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Black Hat 2010: Android software stealing data from smartphone owners

As reported previously by Infosecurity, because Android is effectively an open source software marketplace, Google does no impose anything like the heavy-duty vetting of smartphone apps that Apple does.

At the Black Hat security conference in Las Vegas this week, John Hering and Kevin MaHaffey of security research firm Lookout, told attendees they had come across an Android wallpaper app that secretly transmitted users phone numbers, subscriber identifiers, and voicemail numbers to a server in Shenzen, China.

The Lookout researchers said that more than a million Android users are thought to have downloaded the app from the Android market, which acts as a resource for Android users to download free and pay-for apps for their smartphone.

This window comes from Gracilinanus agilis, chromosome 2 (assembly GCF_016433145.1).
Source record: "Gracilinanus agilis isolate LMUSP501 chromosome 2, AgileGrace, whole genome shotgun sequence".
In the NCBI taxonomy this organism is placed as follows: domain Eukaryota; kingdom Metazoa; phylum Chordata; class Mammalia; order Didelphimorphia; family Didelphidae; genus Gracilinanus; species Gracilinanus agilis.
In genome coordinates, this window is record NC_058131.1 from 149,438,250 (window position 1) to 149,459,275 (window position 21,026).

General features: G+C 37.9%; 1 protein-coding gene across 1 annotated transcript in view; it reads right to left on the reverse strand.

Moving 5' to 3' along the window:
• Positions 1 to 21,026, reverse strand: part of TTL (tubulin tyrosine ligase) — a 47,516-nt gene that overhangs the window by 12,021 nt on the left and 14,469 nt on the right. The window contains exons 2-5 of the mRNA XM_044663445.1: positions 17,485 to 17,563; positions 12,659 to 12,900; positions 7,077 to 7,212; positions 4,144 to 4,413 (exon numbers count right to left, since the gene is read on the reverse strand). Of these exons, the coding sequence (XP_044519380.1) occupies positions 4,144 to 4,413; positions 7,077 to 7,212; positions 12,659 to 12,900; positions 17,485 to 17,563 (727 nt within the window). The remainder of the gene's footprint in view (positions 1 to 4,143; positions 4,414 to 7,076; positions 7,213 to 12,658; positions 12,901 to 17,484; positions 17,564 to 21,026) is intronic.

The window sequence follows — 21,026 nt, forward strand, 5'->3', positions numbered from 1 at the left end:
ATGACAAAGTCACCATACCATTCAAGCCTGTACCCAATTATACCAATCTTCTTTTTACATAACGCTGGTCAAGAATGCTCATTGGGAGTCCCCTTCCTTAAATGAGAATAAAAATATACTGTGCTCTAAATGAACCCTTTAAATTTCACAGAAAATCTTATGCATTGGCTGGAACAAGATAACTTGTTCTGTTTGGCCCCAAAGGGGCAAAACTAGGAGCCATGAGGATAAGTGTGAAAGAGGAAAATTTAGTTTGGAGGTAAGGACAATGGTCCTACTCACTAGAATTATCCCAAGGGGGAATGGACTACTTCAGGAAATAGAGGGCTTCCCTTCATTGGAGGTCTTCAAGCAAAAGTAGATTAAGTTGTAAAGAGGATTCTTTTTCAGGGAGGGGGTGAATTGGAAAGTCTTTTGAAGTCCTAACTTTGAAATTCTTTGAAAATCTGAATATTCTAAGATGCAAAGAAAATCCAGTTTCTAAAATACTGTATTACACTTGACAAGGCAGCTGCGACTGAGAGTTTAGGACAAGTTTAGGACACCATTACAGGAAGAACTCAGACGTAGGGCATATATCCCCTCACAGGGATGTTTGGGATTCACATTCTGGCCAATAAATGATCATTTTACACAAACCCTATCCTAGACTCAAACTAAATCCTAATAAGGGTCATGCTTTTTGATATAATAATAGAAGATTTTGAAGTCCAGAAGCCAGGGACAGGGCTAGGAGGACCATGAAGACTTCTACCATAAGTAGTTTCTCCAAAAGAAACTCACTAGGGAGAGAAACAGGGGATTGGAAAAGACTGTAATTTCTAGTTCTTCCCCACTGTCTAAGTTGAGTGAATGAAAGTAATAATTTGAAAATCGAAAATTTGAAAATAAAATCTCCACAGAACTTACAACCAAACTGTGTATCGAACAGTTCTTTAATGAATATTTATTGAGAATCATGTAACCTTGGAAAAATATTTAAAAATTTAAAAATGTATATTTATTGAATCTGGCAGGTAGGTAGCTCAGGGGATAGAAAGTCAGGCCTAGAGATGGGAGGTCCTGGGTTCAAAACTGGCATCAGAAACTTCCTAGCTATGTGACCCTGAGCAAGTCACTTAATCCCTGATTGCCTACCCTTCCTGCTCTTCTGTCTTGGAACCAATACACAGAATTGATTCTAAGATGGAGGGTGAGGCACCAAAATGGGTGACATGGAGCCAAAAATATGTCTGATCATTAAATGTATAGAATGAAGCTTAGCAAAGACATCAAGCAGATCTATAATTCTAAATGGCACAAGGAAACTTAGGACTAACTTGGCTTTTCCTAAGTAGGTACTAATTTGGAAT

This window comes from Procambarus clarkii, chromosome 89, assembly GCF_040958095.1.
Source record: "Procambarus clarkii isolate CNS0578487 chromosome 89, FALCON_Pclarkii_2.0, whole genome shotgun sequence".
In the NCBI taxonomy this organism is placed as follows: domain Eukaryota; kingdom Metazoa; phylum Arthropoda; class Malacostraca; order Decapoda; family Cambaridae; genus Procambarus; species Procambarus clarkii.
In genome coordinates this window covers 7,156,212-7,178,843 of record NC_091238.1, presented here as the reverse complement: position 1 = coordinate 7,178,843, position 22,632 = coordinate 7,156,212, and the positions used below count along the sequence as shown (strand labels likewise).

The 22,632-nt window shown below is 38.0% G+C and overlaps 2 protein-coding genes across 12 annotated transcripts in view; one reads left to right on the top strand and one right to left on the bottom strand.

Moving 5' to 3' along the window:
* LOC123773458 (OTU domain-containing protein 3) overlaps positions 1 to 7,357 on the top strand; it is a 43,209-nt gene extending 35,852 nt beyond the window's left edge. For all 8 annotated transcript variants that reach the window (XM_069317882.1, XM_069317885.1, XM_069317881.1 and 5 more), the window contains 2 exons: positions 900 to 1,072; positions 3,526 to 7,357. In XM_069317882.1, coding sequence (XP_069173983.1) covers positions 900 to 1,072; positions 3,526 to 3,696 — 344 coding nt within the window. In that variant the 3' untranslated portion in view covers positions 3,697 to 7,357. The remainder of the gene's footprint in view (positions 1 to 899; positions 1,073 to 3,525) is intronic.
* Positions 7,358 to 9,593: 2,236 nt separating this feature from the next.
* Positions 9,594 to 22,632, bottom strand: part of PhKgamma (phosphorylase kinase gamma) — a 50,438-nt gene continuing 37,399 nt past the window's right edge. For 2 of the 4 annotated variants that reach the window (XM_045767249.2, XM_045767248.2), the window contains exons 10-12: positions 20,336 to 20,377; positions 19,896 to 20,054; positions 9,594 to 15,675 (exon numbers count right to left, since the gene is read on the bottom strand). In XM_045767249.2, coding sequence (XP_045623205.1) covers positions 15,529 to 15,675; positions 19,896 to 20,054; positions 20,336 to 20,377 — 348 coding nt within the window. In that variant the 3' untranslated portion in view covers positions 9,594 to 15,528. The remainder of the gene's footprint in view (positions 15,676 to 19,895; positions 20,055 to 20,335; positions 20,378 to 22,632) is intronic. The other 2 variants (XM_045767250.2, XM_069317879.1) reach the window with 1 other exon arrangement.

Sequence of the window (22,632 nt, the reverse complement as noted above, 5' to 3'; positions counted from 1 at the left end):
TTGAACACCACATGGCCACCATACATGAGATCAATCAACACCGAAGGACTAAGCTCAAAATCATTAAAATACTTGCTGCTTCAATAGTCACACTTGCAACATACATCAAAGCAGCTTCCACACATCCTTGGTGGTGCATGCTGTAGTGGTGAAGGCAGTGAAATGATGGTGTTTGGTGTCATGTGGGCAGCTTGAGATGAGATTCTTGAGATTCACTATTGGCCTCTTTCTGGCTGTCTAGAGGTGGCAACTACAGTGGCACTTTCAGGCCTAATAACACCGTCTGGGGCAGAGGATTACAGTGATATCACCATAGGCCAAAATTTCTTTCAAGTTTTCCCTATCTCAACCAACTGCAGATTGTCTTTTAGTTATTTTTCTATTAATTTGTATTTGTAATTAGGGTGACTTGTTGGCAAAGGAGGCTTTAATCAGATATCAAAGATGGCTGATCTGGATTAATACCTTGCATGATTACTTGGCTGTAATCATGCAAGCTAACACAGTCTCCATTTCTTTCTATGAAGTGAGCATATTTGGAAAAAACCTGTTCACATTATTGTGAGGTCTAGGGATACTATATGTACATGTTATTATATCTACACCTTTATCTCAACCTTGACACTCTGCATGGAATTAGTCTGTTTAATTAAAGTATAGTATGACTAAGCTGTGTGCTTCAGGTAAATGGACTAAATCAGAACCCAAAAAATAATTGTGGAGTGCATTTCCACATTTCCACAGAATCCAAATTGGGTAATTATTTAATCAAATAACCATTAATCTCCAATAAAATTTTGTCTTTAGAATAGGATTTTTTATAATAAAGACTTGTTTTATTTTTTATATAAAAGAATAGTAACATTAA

In a blog posting about the firm's discoveries, Lookout said that, while this sort of data collection from a wallpaper application is certainly suspicious, there's no evidence of malicious behaviour.

"There have been cases in the past on other mobile platforms where well-intentioned developers are simply over-zealous in their data gathering, without having malicious intent", the firm said.

According to Graham Cluley, a senior technology consultant with Sophos, one of the challenges that owners of smartphones running the Android operating system face is that it is not as closely monitored as Apple's equivalent.

"Although there's much criticism that Apple has received for the way it controls the iPhone environment, it's clear that the only malware attacks we've seen to date on that platform have affected users who have chosen to jailbreak their iPhones and escape the relative safety of the AppStore", he said in a security blog posting.

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